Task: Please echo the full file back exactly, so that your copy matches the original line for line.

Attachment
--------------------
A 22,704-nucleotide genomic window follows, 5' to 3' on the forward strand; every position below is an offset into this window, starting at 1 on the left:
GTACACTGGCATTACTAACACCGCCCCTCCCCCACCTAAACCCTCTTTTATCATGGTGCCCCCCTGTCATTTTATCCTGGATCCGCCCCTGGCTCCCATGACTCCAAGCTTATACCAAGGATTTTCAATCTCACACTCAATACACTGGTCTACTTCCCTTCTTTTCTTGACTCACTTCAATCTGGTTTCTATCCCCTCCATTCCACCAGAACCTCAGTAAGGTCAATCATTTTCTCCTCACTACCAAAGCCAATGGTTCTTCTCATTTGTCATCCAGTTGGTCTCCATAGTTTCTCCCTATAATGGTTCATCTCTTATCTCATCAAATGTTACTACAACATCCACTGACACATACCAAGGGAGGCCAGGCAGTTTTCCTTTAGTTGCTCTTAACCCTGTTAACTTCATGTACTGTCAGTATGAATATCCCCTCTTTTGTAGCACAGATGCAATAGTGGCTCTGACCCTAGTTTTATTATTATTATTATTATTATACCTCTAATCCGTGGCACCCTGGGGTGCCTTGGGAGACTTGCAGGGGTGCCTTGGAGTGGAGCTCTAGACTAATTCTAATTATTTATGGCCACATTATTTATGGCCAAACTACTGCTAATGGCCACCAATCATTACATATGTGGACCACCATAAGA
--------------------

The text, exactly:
A 22,704-nucleotide genomic window follows, 5' to 3' on the forward strand; every position below is an offset into this window, starting at 1 on the left:
GTACACTGGCATTACTAACACCGCCCCTCCCCCACCTAAACCCTCTTTTATCATGGTGCCCCCCTGTCATTTTATCCTGGATCCGCCCCTGGCTCCCATGACTCCAAGCTTATACCAAGGATTTTCAATCTCACACTCAATACACTGGTCTACTTCCCTTCTTTTCTTGACTCACTTCAATCTGGTTTCTATCCCCTCCATTCCACCAGAACCTCAGTAAGGTCAATCATTTTCTCCTCACTACCAAAGCCAATGGTTCTTCTCATTTGTCATCCAGTTGGTCTCCATAGTTTCTCCCTATAATGGTTCATCTCTTATCTCATCAAATGTTACTACAACATCCACTGACACATACCAAGGGAGGCCAGGCAGTTTTCCTTTAGTTGCTCTTAACCCTGTTAACTTCATGTACTGTCAGTATGAATATCCCCTCTTTTGTAGCACAGATGCAATAGTGGCTCTGACCCTAGTTTTATTATTATTATTATTATTATACCTCTAATCCGTGGCACCCTGGGGTGCCTTGGGAGACTTGCAGGGGTGCCTTGGAGTGGAGCTCTAGACTAATTCTAATTATTTATGGCCACATTATTTATGGCCAAACTACTGCTAATGGCCACCAATCATTACATATGTGGACCACCATAAGA